As you may have sensed from my review of Daredevil #6, I felt pretty much done with this two-part Original Sin tie-in after last issue, and was already mentally moving on to next month’s Daredevil #8. I hadn’t expected Daredevil #7 to pull me back in the way it did, and I definitely hadn’t expected anything so clever, moving and well-crafted. Yes, even while knowing the pitch perfect storytelling this creative team is capable of.
At the risk of introducing mild spoilers, I should start by mentioning that portraying Jack Murdock as apparently abusive last issue wasn’t what I objected to. There were definitely some hints that things were not quite as cut and dry as they seemed, and we know Mark Waid knows his way arounds twists and turns. What I hadn’t counted on was just how well he managed to turn it around.
The early teasers for this tie-in suggested that we would examine Maggie’s “sins” (more so than Jack’s), but what Waid does here is pull this particular sin out of it’s usual context of good versus evil – complete with the requisite religious overtones – and instead uses it to say something important about mental health, shame, and stigma. He attempts something daring with one of the most puzzling aspects of Daredevil’s origin and manages to make everyone involved more interesting in the process. Daredevil #7 packs an emotional punch that has important things to say about important issues, without coming across as a public service announcement.
Aside from the big pay-off at the end, I also appreciated the overall pacing of this issue, Daredevil’s interactions with the various other characters, and the fact that Daredevil gets to use his brains this time. I love a clever Matt Murdock, and creators recognising the fact that a character like Matt needs to be clever to compensate for not only his lack of sight, but – just as importantly – his lack of a healing factor, impenetrable armour, ability to fly or wield force fields. In this regard, even as Matt spent the entire issue in costume, he most definitely brought along his inner lawyer to Wakanda.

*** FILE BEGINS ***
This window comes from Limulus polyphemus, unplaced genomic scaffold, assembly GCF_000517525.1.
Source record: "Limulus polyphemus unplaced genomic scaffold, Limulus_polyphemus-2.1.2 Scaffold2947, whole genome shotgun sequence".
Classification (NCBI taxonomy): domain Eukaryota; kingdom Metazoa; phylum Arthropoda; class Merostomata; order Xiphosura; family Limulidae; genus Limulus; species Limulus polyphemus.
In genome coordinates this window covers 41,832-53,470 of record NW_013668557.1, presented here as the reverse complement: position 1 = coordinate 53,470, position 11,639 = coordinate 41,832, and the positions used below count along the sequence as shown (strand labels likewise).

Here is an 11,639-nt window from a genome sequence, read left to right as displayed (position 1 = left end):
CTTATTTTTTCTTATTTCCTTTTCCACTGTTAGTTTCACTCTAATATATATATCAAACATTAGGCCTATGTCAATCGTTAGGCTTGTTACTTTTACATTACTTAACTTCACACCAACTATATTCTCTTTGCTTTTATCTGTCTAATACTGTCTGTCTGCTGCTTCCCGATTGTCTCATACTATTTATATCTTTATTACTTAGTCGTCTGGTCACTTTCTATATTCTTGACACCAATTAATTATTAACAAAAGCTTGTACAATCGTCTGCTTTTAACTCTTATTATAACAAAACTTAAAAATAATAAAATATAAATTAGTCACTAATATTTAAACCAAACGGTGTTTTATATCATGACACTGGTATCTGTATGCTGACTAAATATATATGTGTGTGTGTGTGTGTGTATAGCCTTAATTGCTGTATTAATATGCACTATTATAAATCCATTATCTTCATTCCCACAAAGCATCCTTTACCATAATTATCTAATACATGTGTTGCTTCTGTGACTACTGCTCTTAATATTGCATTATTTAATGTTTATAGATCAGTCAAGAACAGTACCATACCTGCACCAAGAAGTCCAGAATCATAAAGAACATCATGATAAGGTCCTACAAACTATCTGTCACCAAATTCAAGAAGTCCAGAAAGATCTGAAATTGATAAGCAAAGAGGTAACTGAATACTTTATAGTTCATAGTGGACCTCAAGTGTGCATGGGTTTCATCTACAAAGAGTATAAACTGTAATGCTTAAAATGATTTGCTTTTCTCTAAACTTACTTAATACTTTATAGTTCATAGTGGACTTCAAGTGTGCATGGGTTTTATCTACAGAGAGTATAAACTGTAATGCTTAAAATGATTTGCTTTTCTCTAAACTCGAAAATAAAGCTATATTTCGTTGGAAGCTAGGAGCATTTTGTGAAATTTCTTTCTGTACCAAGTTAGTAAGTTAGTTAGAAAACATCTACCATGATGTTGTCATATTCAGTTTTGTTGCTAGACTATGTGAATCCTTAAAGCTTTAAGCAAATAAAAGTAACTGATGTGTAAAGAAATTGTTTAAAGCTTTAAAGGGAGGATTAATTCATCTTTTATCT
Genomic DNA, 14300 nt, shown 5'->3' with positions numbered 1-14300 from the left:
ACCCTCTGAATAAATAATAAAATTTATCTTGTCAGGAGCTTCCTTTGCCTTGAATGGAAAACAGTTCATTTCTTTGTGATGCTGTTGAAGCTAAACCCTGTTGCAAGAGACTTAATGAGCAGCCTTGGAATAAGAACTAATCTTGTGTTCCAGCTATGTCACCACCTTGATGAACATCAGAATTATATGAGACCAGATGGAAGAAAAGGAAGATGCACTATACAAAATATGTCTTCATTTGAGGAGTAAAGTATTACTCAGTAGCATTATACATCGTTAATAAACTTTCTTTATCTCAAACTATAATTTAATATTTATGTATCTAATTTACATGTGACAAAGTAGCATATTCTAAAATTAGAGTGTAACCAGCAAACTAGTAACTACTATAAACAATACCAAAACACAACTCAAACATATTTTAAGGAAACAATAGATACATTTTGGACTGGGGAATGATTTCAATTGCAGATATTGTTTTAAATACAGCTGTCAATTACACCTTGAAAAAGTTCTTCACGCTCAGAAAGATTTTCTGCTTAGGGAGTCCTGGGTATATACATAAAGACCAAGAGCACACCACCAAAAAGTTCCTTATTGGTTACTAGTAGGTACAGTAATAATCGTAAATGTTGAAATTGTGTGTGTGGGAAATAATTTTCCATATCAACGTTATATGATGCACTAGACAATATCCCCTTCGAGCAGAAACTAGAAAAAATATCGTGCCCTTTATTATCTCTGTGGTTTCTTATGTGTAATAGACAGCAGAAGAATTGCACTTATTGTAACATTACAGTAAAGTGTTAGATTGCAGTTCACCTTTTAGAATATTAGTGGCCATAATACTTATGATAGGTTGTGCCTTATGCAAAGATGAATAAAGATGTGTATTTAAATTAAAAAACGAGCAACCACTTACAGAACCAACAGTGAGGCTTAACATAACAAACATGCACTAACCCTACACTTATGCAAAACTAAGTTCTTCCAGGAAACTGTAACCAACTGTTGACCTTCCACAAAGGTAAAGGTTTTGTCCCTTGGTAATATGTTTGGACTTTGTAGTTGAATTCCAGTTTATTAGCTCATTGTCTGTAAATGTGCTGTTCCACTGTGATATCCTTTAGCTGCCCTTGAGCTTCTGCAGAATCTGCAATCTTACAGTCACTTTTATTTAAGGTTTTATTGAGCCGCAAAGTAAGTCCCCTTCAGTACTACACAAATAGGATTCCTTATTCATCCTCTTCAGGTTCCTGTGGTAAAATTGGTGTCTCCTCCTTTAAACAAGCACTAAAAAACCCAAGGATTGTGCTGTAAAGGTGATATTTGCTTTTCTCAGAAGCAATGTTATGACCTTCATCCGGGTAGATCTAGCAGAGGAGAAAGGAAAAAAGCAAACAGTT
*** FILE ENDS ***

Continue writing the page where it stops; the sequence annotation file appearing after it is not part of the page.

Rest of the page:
Javier Rodríguez provided the pencils and colors on this, his last issue of Daredevil, and he certainly goes out in style. This issue covers a wide range of more or less exotic backdrops, and the emotional content of the story places high demands on any artist’s ability to convey these emotions through the facial expressions, postures and interactions of the characters on the page. Rodríguez does a fantastic job getting all these different nuances to come across on the page.
Finally, I was so grateful to get to read this wonderful issue. I was moved by it, and it added so much richness to Daredevil’s already impressive mythos. Thank you Mark Waid and Javier Rodríguez for this issue, and a special thank you to Javier for your tremendous work on Daredevil over the last three years. Good luck with everything you do going forward!
PS. Did you guys notice the cat in this panel? I love little touches like that. Coincidentally, I also love cats. 😉